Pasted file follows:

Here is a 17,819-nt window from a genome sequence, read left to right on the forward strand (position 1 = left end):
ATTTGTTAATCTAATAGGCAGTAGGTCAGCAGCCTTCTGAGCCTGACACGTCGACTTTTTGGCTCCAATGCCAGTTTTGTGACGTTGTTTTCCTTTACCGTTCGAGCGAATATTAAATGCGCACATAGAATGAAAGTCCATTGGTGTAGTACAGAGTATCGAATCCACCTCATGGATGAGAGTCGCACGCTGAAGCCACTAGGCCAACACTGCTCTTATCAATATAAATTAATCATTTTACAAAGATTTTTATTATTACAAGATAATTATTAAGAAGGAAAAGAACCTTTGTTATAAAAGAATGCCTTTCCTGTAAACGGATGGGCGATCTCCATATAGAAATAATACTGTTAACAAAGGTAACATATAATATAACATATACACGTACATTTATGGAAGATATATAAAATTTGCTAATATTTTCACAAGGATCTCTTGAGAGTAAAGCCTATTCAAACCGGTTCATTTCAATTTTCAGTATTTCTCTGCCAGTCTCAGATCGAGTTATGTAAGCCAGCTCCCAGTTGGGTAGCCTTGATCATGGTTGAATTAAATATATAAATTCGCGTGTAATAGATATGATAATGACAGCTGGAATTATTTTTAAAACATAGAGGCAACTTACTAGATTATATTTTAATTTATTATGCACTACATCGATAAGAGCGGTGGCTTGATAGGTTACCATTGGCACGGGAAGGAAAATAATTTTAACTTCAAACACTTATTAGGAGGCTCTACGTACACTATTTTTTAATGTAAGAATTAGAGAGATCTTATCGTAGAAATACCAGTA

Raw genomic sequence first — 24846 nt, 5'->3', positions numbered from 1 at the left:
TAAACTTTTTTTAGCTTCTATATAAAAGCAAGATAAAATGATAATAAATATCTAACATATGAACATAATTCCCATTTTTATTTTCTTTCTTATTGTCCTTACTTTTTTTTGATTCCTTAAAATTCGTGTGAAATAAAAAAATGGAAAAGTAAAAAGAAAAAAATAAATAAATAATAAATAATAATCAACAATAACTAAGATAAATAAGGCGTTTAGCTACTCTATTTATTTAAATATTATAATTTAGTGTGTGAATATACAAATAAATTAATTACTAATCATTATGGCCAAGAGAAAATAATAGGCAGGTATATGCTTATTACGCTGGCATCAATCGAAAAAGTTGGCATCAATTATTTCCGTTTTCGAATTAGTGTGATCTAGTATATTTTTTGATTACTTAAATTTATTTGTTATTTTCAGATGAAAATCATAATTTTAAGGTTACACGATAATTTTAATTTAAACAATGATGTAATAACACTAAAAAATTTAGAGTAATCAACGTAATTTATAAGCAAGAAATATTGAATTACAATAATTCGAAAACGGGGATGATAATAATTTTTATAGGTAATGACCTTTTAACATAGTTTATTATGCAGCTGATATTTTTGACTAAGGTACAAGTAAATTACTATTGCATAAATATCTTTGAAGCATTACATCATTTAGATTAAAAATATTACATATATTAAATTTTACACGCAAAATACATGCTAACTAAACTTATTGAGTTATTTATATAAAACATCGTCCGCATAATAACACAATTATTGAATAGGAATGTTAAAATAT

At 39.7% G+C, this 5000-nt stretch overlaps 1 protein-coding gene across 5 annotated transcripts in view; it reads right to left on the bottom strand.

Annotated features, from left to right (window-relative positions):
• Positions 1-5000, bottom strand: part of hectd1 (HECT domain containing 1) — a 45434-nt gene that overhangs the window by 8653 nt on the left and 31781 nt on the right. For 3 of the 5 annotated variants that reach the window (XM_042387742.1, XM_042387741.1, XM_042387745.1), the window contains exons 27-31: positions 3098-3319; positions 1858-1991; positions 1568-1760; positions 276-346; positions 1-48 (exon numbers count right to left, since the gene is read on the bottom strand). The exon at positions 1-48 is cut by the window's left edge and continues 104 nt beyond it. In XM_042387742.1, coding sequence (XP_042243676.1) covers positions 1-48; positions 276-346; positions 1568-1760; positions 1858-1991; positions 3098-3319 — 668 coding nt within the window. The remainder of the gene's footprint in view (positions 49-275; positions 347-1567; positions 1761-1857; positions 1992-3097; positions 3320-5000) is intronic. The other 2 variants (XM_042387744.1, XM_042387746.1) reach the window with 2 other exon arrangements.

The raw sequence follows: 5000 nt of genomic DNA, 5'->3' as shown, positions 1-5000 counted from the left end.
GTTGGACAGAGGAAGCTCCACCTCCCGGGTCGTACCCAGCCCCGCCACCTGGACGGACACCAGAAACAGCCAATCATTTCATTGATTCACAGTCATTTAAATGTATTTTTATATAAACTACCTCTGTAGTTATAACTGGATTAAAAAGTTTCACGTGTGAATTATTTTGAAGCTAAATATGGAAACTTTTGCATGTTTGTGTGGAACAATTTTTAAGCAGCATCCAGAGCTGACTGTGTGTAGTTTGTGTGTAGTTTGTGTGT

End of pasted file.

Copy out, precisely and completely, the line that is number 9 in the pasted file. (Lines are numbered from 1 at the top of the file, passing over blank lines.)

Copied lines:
GTTGGACAGAGGAAGCTCCACCTCCCGGGTCGTACCCAGCCCCGCCACCTGGACGGACACCAGAAACAGCCAATCATTTCATTGATTCACAGTCATTTAAATGTATTTTTATATAAACTACCTCTGTAGTTATAACTGGATTAAAAAGTTTCACGTGTGAATTATTTTGAAGCTAAATATGGAAACTTTTGCATGTTTGTGTGGAACAATTTTTAAGCAGCATCCAGAGCTGACTGTGTGTAGTTTGTGTGTAGTTTGTGTGT